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The Difference Between Autologous and Non-Autologous Stem Cells: What You Need to Know

June 10, 2019

Stem cells are an amazing component of the human body, since they can replicate themselves and can be used to help rebuild and regenerate old or defective tissues within the body. Stem cells can be obtained from humans in several different ways, but the two we’re going to look at today are those from adults (autologous) and those from infants (non-autologous). (1)

Stem cells from adults can be obtained from fatty tissue, bone marrow, blood, and even parts of the cardiovascular system; when obtaining stem cells from fatty tissue, that is usually done with a procedure like liposuction. However, getting a sample of stem cells from bone marrow can be very invasive and painful, and there’s a good chance of infection occurring after the procedure is finished. Stem cells obtained from blood samples have to go through some different steps in order to separate the types of cells within the blood, but it is not as invasive. (1)

Obtaining stem cells from infants is a bit different. These cells can be found in the umbilical cord, the placenta, and blood that is within the umbilical cord. A huge advantage to using these types of stem cells is that they don’t require any invasive procedures to get them, and there are no controversial issues with obtaining these non-autologous types of cells for use. (1)

So, what are the differences between these two sources of stem cells, and why is it important? Many studies have shown the contrasts between the adult and infant stem cell properties, which is vital information in knowing how they are used for repairing and rebuilding in donors. Most of the evidence available today is supporting the use of non-autologous stem cells, or the ones from the infant’s umbilical cord – mostly due to the fact that these cells have an increased ability to replenish themselves within the human body, as well as being able to live longer than those cells obtained from adults. (1)

It’s important to note why the rate of replenishment within these non-autologous cells is significant within the health fields – the quicker these cells can replicate themselves, the more of an impact they have when it comes to using them to rebuild tissues and repair segments within the human body. It’s been studied that these stem cells from umbilical cords can almost double the amount of times they can replicate, as compared to stem cells from an adult (1); this information in and of itself is huge, since it has the ability to transfer over into multiple areas in clinical settings as far as how advanced we can be with utilizing stem cells for tissue repair.

Along with the non-autologous cells being able to replicate quicker than adult cells, these stem cells are also shown to have the ability to play a role in decreasing inflammation, which is also a key factor when considering these cells are being used to repair and rebuild old or defective tissues in the body. The umbilical stem cells are able to have many more anti-inflammatory properties than adult stem cells, which makes them yet another step above the adult tissues. (2)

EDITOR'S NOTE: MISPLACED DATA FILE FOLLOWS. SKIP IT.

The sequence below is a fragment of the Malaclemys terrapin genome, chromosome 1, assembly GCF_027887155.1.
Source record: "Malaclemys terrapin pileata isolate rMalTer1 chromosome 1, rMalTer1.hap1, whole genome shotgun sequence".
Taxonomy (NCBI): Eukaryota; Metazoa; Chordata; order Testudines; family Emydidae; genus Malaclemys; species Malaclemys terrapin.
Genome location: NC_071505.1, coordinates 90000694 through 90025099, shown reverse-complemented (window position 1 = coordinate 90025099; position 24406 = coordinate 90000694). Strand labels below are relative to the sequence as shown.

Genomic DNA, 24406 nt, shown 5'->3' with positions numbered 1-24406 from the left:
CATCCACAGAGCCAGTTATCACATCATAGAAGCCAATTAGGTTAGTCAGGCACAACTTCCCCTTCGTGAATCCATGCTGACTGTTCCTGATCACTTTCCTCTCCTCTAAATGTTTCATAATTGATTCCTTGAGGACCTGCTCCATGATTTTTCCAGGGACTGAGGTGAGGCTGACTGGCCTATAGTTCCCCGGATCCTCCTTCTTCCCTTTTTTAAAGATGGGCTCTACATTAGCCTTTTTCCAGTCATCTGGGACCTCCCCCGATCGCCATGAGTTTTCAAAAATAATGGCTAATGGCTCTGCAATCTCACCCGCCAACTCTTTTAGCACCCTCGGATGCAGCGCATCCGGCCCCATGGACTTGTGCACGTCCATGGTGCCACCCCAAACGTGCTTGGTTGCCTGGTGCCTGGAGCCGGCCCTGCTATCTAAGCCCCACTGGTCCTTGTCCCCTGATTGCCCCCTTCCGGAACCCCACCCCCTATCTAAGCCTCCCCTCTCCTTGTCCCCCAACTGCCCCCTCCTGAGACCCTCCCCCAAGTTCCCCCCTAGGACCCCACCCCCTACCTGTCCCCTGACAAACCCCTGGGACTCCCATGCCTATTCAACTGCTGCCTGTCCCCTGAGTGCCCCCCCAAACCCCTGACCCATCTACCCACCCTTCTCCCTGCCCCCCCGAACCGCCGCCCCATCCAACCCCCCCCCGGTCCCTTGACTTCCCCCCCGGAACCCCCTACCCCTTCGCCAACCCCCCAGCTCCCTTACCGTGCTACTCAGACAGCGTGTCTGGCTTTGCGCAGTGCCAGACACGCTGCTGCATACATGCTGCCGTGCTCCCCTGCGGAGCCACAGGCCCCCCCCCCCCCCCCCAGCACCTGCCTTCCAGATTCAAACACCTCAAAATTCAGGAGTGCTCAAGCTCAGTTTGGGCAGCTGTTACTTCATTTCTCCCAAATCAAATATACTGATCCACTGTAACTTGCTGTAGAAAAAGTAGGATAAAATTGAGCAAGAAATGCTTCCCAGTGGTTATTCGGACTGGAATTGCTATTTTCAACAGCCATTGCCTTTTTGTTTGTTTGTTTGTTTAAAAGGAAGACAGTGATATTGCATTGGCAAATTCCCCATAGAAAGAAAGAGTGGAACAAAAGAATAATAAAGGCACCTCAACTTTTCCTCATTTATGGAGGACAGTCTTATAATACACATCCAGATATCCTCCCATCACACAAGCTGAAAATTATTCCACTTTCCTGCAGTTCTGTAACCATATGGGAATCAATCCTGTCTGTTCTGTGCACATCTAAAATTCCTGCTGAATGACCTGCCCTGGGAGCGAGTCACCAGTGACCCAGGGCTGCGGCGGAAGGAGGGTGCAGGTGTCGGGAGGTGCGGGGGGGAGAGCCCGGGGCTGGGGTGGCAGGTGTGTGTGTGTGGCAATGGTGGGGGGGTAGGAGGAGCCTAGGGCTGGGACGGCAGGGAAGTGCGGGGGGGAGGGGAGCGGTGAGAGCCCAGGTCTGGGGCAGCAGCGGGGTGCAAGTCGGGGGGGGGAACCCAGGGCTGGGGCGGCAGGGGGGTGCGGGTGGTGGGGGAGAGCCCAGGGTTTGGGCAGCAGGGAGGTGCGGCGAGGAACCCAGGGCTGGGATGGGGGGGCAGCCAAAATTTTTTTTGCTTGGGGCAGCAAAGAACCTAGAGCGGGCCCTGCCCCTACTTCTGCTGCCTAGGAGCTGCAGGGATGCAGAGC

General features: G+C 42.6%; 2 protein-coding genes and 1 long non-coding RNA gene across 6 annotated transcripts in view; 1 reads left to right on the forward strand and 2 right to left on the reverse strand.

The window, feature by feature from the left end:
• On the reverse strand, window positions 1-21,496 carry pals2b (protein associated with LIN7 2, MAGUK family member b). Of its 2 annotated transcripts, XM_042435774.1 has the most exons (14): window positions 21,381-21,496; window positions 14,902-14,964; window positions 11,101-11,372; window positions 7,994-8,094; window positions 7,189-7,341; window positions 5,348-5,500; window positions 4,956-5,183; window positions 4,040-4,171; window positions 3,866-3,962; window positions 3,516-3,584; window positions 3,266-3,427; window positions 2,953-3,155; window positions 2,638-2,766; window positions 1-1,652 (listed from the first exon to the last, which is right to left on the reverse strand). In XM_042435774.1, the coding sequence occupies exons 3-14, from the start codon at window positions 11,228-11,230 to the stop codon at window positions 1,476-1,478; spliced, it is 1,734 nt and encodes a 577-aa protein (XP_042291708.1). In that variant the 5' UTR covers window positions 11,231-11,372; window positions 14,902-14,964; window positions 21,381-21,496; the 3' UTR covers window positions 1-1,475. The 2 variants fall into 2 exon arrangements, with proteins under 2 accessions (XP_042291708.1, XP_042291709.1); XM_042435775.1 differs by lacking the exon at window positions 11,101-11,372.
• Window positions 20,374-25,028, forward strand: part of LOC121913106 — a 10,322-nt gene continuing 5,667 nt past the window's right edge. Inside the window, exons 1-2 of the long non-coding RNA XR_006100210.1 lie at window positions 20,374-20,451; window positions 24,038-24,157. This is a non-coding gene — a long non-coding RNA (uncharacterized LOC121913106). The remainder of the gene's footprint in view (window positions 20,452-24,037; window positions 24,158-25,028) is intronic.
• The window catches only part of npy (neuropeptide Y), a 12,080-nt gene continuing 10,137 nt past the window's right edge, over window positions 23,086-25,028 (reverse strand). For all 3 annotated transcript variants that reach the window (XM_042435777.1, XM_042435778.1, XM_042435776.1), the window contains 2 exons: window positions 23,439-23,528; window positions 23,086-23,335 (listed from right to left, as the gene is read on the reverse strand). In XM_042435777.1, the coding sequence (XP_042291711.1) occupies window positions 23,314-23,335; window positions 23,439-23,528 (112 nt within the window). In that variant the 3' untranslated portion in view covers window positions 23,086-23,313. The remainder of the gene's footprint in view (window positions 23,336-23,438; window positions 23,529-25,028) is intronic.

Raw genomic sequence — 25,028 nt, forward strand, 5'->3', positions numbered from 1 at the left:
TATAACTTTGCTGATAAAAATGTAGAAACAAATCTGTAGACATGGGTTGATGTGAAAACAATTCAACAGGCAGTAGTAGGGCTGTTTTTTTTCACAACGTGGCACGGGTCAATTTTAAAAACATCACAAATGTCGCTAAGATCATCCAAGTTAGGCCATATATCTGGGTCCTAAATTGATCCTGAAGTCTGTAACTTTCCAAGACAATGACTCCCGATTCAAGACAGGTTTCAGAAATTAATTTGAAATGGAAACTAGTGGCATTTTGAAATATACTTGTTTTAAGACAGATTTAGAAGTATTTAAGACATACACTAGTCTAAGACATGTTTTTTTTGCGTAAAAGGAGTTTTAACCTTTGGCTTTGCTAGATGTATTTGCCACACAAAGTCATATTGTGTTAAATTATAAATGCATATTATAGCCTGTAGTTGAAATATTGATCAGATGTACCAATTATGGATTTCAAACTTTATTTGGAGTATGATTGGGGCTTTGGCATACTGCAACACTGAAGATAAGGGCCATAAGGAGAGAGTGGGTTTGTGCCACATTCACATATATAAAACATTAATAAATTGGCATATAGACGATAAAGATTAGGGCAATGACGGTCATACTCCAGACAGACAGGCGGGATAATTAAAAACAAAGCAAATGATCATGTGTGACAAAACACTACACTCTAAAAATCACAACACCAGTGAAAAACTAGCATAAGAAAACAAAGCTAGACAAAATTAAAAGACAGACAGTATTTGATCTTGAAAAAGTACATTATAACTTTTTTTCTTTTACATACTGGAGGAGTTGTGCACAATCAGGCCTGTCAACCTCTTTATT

In what clinical ways would the anti-inflammatory properties of these non-autologous stem cells be useful? One major example would be through different surgical opportunities, especially orthopedic treatments. One of the goals within medicine is to get people back to health, hopefully with a positive experience and a positive outcome; many different improvements in technology are being able to help make this goal a possibility. Using stem cells such as the ones found in umbilical cord tissue have been shown to help rebuild tissue quickly, which in turn is helping the overall healing process of the patient. (3)

These umbilical cord stem cells have been studied for use within joints in the body, specifically with the rotator cuff, ACL replacement and reconstructions, and different cartilage injuries. There are many benefits noted with using non-autologous stem cells with these areas of the body, to both increase healing as well as reconstruct tissue that was once damaged or defective. With this sort of upcoming technology at our fingertips, it’s hopefully only a matter of time before stem cell treatments can improve or even take the place of the regular reconstructive surgeries that are performed nowadays for injury and repair. (3)

There is still so much to learn in regards to how to use these stem cells and just what their capabilities are within the human body; however, it’s clear that using the umbilical cord tissues and cells, or the non-autologous, are the way to go in regards to replicating quickly and being more resilient. There was once a time and place for the adult-based stem cells, or the autologous, but forward medicine and thriving technology are leading us in the direction of stem cells that can heal and repair much quicker.

(1) Hass, R., Kasper, C., Böhm, S., and Jacobs, R. (2011). Different populations and sources of human mesenchymal stem cells (MSC): A comparison of adult and neonatal tissue-derived MSC. Cell Communication and Signaling: CCS, 9, 12. doi:10.1186/1478-811X-9-12

(2) Jin, H. J., Bae, Y. K., Kim, M., Kwon, S. J., Jeon, H. B., Choi, S. J., … Chang, J. W. (2013). Comparative analysis of human mesenchymal stem cells from bone marrow, adipose tissue, and umbilical cord blood as sources of cell therapy. International Journal of Molecular Sciences, 14(9), pp. 17986–18001. doi:10.3390/ijms140917986

(3) Murrell, W., Anz, A., Badsha, H., Bennett, W., Boykin, R., and Caplan, A. (2015) Regenerative Treatments to Enhance Orthopedic Surgical Outcome. American Academy of Physical Medicine and Rehabilitation, 7(4 Suppl): pp.S41-S52. doi: 10.1016/j.pmrj.2015.01.015.

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